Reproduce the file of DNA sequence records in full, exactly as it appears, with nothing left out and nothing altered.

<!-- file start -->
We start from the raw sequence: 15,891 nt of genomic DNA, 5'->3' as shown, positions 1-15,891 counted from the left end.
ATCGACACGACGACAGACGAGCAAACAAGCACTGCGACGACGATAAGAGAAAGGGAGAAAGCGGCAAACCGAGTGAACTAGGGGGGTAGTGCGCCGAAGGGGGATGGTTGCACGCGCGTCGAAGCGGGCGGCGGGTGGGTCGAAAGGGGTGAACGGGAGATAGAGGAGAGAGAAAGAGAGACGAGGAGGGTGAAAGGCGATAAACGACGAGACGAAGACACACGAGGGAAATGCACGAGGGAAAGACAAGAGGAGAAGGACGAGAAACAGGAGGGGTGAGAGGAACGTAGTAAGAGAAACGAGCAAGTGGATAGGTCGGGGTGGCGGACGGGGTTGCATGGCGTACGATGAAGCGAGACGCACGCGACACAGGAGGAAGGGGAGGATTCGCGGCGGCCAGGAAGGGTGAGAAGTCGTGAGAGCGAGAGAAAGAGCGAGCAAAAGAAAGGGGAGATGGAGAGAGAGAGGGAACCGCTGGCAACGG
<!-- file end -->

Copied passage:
We start from the raw sequence: 15,891 nt of genomic DNA, 5'->3' as shown, positions 1-15,891 counted from the left end.
ATCGACACGACGACAGACGAGCAAACAAGCACTGCGACGACGATAAGAGAAAGGGAGAAAGCGGCAAACCGAGTGAACTAGGGGGGTAGTGCGCCGAAGGGGGATGGTTGCACGCGCGTCGAAGCGGGCGGCGGGTGGGTCGAAAGGGGTGAACGGGAGATAGAGGAGAGAGAAAGAGAGACGAGGAGGGTGAAAGGCGATAAACGACGAGACGAAGACACACGAGGGAAATGCACGAGGGAAAGACAAGAGGAGAAGGACGAGAAACAGGAGGGGTGAGAGGAACGTAGTAAGAGAAACGAGCAAGTGGATAGGTCGGGGTGGCGGACGGGGTTGCATGGCGTACGATGAAGCGAGACGCACGCGACACAGGAGGAAGGGGAGGATTCGCGGCGGCCAGGAAGGGTGAGAAGTCGTGAGAGCGAGAGAAAGAGCGAGCAAAAGAAAGGGGAGATGGAGAGAGAGAGGGAACCGCTGGCAACGG